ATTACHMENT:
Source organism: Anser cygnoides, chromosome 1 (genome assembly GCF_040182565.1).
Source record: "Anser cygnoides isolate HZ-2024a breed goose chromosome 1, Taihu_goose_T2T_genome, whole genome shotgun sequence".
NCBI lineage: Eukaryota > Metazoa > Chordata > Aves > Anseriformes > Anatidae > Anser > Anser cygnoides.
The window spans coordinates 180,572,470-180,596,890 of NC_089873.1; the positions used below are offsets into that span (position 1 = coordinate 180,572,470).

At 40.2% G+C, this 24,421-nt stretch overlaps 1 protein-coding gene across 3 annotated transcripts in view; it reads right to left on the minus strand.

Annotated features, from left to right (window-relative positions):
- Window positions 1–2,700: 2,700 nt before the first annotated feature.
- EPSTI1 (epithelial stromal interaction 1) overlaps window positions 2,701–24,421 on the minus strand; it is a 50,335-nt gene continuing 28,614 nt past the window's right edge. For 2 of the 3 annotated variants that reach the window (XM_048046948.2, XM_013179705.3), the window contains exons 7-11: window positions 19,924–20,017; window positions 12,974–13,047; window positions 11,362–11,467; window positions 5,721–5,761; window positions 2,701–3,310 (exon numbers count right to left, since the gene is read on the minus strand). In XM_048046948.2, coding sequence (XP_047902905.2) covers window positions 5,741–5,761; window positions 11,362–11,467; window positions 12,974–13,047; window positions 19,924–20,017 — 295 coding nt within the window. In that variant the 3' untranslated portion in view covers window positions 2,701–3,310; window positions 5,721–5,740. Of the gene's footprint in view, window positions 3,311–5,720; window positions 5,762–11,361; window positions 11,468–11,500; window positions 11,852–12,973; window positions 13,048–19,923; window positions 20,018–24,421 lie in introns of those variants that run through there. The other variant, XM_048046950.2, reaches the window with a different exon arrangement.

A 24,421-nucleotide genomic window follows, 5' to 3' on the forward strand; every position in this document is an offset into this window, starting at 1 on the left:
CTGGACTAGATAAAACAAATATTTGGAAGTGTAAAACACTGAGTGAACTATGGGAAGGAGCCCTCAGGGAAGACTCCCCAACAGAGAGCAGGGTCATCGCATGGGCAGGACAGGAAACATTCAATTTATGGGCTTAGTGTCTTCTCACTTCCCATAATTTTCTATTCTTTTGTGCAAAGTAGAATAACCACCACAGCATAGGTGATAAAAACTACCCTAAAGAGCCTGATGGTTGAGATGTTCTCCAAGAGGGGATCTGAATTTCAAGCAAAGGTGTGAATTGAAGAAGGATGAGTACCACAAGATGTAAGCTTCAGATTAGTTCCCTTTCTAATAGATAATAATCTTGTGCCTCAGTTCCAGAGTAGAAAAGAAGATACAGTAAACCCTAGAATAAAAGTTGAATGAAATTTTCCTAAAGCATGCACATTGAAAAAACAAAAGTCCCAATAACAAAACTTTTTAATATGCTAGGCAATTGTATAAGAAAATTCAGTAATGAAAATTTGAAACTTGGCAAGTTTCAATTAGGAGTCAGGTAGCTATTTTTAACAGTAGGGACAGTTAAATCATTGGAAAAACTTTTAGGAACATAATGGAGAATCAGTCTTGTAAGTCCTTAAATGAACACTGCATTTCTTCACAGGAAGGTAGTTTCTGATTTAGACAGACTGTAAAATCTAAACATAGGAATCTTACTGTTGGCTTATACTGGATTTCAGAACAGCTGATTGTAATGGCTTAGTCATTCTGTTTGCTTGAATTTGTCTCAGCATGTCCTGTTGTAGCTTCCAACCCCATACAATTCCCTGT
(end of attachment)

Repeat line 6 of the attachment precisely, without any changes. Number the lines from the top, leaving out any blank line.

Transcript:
Annotated features, from left to right (window-relative positions):